Because the entertainment industry gets such broad national and international coverage, the strike has attracted widespread interest. That has allowed a relatively small group of workers concentrated in Los Angeles and New York to get attention around the globe. That may not necessarily win support, but it at least gives writers the opportunity to pitch their cause to a broad audience and possibly bring pressure on producers.
"Labor is learning how to fight back in a tough global economy," says Kate Bronfenbrenner, director of labor education research at Cornell University’s School of Industrial and Labor Relations. "What it takes to win is to use the resources and use them more effectively. That is what the writers are doing."
But the broad significance of the strike seen by some academics and labor specialists is not universally recognized. Indeed, some management consultants are convinced that the writers strike will make no difference to labor relations in the rest of the economy because it involves a very specialized group of workers in a unique industry.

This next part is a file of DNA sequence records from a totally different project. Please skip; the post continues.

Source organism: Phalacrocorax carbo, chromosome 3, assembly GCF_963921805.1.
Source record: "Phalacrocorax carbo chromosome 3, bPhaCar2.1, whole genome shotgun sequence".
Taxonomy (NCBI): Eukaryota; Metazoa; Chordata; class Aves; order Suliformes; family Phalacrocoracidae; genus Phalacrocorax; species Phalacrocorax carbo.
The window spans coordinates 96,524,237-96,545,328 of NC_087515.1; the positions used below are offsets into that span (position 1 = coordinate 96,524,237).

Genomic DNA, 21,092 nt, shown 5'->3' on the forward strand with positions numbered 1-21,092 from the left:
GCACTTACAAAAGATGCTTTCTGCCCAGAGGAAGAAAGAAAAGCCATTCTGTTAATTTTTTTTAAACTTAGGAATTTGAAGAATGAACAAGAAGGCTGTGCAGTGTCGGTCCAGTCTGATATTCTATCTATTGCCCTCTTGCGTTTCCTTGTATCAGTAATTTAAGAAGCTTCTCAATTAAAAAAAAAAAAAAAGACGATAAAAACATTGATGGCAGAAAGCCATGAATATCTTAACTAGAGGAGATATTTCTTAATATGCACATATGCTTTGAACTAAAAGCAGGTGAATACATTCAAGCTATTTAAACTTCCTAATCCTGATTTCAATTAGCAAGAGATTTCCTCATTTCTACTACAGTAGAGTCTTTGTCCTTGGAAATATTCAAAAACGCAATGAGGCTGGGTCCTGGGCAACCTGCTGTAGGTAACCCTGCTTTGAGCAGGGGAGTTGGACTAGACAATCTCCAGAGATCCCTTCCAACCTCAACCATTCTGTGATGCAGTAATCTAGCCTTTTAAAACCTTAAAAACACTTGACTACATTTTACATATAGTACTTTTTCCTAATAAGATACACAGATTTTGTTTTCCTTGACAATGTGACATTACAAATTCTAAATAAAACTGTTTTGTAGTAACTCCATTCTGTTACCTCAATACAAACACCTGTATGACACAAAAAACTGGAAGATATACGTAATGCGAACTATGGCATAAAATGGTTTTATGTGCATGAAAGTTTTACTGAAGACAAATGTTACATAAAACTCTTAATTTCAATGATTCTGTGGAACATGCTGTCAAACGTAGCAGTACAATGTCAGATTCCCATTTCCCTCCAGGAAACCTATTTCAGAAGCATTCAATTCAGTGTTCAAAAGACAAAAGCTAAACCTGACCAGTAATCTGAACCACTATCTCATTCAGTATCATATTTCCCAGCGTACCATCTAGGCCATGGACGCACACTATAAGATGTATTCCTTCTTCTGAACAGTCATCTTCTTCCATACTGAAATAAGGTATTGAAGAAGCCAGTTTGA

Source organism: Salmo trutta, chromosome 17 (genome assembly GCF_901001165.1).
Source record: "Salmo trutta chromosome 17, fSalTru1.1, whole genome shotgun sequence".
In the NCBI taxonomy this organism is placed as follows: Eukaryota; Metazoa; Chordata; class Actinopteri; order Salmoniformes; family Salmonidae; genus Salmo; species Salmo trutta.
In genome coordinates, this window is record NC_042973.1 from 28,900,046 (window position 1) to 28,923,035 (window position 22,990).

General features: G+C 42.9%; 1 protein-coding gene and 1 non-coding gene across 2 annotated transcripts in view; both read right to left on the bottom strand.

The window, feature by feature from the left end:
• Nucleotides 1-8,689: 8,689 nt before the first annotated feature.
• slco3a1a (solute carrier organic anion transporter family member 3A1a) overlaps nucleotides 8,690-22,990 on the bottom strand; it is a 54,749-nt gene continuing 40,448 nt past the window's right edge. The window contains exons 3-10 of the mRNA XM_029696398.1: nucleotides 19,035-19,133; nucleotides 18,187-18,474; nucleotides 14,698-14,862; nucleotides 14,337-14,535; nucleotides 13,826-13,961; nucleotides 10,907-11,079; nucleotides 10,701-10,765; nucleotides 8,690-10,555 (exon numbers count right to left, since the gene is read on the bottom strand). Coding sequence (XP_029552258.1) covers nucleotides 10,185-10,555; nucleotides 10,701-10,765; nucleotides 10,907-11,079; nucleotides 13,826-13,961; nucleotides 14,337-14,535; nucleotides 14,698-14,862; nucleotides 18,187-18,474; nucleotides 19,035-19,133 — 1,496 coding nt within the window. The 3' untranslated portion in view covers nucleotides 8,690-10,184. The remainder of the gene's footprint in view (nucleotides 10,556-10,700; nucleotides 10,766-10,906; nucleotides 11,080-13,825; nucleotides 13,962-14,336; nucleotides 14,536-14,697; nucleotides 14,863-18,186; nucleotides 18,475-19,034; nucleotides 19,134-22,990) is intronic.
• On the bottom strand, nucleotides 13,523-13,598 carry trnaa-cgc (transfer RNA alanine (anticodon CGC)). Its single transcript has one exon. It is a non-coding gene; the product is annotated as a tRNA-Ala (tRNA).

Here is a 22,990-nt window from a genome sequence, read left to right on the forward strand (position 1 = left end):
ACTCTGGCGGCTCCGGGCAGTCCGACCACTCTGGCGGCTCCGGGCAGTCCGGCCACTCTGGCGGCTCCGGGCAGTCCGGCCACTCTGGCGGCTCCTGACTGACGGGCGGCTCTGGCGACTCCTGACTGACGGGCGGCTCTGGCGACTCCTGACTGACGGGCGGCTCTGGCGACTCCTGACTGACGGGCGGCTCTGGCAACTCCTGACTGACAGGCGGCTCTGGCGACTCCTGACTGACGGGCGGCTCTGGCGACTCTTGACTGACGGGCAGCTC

"No one is asking me, ‘What is the impact of the writers strike?’ " says Stephen J. Cabot, a corporate consultant on labor issues who runs the Cabot Institute in Palm Coast, Florida. "It is not significant."
If there are lessons to be learned from the writers strike, the themes are more traditional and universal, Cabot says. At heart, the writers strike revolves around a standoff between management and labor over pay.